Viewpoints: The Cost Of Fixing Medicare’s Doctor Pay; Insuring Candidate Cruz
A selection of opinions on health care from around the country.
The Washington Post:
The House May Be About To Finally Fix The ‘Doc Fix’
The House of Representatives is on course to pass a major piece of Medicare legislation with strong support from the leadership and rank and file of both parties. Yes, you read that right: On Thursday, the House is scheduled to vote on a package that permanently eliminates the expensive annual budgetary charade known as the “doc fix,” while enacting tens of billions of dollars worth of structural reforms to the massive program for seniors — and providing a two-year, $5.6 billion dollop of funding to an important children’s health-care program to boot. ... There’s also this quibble: According to the Congressional Budget Office, the bill will add roughly $141 billion to the federal deficit over the next 10 years. (3/25)
The Wall Street Journal's Washington Wire:
If House Doc Fix Adds $141 Billion To Deficit, Can Medicare Survive ‘Reform’?
The Congressional Budget Office has released its score of the Medicare “doc fix” legislation scheduled for consideration Thursday in the House. Among other things, the score provides some sense of the difficulty in enacting reforms to improve Medicare’s solvency. (Chris Jacobs, 3/25)
Los Angeles Times:
Shock And Awe: Congress May Do The Right Thing On Children's Health
The moments when Congress appears to function effectively are rare and fleeting these days. So it's proper to recognize that the House is on the verge of taking the right steps on the Children's Health Insurance Program, or CHIP, which was on the cusp of losing its funding later this year. (Michael Hiltzik, 3/25)
The New York Times:
When Nancy Met Johnny
It’s a bipartisan plan cooked up by John Boehner and Nancy Pelosi. (Question: What do you imagine when you think of those two cooking? Macbeth or Cupcake Wars?) The subject was another fiscal cliff. Next week, Medicare payments to doctors are scheduled to drop by 21 percent. The formula for reimbursement is all screwed up, and Congress is always having to put in a last-minute fix. But this bill does not just kick the can down the road. It actually solves the problem. It fixes the formula and pays for the solution by raising the cost of Medicare for the wealthiest recipients. Plus, it’s got money for community health clinics and the CHIP health care program for children. (Gail Collins, 3/26)
The Washington Post PostPartisan:
Yes, Ted Cruz Is A Hypocrite For Going On Obamacare
Sen. Ted Cruz (R-Tex.), who announced his run for president on Monday, had a mixed bag of second-day campaigning. On the one hand, he raised $1 million. On the other hand, the right’s champion of “no compromise” assault on Obamacare and much of the rest of the federal government admitted that, yes, he would be going on Obamacare. (James Downie, 3/25)
The Wall Street Journal:
Where’s The Bait?
The charge of hypocrisy is rather baffling. Normally such accusations are made against those who espouse rules they don’t apply to themselves—an adulterer who preaches chastity, say, or a wealthy school-choice opponent who sends his own children to an elite private school. Cruz’s position is more analogous to that of a nonwealthy school-choice supporter who sends his children to the local public school because the law gives him no alternative. If anything, the law that gives the Cruzes no alternative is evidence of Democratic hypocrisy. Before ObamaCare, members of Congress received traditional health benefits like other federal employees. But as the Register notes, Iowa’s Sen. Chuck Grassley, a Republican, “pushed through an amendment on the [Patient Protection and] Affordable Care Act . . . that requires members of Congress to obtain their coverage via health insurance exchanges.” (James Taranto, 3/25)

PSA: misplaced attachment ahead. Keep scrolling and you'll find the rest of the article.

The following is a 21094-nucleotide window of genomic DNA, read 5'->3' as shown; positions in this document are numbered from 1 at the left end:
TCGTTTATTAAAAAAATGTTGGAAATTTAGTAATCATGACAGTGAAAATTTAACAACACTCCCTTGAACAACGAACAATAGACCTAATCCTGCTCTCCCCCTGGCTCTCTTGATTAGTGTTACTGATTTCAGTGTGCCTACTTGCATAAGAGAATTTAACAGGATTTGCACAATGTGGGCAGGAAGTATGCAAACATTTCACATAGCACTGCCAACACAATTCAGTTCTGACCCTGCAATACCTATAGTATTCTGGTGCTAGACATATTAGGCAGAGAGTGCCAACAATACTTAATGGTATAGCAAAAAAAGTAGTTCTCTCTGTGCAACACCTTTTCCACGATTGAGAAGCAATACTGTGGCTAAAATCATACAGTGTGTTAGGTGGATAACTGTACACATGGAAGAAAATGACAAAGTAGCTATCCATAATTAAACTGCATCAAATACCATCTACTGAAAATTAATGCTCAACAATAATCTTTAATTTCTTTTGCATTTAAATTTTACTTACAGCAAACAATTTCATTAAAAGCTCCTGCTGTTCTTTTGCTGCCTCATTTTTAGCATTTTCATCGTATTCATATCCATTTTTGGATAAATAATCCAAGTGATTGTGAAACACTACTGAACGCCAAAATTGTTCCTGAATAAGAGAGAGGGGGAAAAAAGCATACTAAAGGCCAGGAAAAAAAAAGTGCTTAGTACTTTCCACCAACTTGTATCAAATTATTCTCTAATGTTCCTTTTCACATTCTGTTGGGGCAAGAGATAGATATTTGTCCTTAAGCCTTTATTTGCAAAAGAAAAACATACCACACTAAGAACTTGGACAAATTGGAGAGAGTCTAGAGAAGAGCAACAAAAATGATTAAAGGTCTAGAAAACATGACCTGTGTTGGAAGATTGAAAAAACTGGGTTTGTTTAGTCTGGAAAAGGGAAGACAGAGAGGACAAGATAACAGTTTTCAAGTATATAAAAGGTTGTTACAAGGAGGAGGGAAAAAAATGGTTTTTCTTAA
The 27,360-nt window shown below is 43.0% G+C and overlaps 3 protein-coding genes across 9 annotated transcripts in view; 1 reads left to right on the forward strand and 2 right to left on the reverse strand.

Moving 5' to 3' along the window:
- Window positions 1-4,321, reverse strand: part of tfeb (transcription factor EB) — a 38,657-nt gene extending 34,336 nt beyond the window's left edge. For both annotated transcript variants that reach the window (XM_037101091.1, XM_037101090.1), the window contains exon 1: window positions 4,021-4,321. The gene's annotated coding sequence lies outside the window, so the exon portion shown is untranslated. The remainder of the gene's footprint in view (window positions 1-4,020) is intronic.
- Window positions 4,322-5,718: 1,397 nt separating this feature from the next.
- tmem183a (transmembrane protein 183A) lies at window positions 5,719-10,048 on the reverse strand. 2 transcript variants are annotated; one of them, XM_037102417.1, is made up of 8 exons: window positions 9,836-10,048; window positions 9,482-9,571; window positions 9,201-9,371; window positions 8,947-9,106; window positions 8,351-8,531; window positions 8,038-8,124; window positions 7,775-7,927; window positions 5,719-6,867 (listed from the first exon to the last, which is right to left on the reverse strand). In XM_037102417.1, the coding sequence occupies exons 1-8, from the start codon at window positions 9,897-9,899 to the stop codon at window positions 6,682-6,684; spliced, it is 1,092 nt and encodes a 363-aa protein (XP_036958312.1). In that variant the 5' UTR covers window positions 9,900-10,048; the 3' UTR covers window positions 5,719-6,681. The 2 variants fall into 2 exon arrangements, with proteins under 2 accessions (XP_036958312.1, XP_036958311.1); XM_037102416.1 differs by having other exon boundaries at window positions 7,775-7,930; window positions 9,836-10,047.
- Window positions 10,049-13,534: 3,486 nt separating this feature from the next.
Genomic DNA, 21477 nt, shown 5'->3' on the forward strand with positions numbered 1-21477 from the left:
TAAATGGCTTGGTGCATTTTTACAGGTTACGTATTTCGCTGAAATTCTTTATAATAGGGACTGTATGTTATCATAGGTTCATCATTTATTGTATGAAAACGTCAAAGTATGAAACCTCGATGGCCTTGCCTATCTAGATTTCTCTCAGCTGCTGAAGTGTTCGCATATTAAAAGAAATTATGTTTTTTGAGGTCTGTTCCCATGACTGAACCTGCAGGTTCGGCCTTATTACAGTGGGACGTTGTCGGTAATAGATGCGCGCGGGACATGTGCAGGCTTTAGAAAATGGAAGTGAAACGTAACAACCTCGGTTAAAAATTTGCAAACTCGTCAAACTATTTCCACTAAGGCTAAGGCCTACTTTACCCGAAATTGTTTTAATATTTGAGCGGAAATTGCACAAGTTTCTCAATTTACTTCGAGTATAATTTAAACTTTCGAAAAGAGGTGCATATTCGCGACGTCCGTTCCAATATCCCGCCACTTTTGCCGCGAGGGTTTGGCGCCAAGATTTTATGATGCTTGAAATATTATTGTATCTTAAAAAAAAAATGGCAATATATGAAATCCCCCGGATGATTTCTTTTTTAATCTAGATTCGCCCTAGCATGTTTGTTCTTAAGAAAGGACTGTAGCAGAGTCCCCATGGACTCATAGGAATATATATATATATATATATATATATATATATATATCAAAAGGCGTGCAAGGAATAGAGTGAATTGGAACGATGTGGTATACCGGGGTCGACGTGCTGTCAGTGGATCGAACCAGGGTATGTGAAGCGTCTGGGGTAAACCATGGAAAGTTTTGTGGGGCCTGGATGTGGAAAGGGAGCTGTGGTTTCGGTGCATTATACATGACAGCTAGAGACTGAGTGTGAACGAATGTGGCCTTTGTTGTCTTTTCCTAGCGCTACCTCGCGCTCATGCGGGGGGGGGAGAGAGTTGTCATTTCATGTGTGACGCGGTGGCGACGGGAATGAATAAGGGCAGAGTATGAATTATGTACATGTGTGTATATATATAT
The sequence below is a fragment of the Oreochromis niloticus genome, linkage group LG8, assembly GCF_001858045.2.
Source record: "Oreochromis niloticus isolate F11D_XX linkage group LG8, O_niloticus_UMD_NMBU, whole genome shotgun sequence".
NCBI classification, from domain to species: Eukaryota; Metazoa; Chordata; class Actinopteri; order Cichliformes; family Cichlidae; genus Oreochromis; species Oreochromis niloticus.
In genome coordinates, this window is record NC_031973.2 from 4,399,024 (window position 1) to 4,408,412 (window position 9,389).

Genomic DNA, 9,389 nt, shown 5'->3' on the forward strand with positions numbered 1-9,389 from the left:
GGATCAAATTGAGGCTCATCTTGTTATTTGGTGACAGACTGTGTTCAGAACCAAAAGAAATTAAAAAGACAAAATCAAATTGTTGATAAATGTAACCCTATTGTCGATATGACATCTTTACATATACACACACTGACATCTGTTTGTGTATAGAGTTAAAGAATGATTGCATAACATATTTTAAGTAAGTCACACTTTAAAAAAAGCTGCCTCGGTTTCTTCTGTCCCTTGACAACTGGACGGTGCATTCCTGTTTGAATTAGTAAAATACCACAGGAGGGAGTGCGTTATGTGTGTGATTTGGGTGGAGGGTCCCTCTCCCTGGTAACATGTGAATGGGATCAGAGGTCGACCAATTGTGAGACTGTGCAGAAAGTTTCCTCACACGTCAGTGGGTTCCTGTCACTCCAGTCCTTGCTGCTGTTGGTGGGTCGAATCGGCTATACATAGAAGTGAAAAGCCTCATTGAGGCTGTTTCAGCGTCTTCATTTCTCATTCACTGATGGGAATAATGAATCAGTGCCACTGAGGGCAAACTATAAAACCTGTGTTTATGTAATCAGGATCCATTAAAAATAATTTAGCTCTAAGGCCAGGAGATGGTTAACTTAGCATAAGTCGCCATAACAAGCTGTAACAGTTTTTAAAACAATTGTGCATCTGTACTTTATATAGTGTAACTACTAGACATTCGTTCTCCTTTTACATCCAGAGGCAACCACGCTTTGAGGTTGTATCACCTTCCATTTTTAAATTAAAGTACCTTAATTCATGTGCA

Hospital Community Benefit Programs
Promising health care delivery and payment reforms are under way that may have contributed to the slower rates of growth in health care spending seen in recent years. Delivery reform alone, however, is unlikely to slow cost growth over the long run: it is important to address the social, economic, and environmental determinants that contribute to the increasing burden of poor health and chronic illness. ... we suggest that a modest reorientation of hospital community benefit programs could help accelerate the development of successful regional health improvement initiatives. (Janet Corrigan, Elliott Fisher and Scott Heiser, 3/24)
Explaining Obamacare To Foreigners
On the fifth anniversary of the signing of the Affordable Care Act, I ponder how non-Americans view our momentous and controversial health reform law. ... have traveled to Brazil, Australia, and South Africa, and also addressed foreign audiences here in the US, to explain what they should they know about the law and why they might care. I offer them two conclusions, and believe Americans might benefit by knowing them. They are: we remain laggards in providing access to health care coverage, and we are now real leaders in global efforts to improve health care’s quality, efficiency, and effectiveness. (John E. McDonough, 3/23)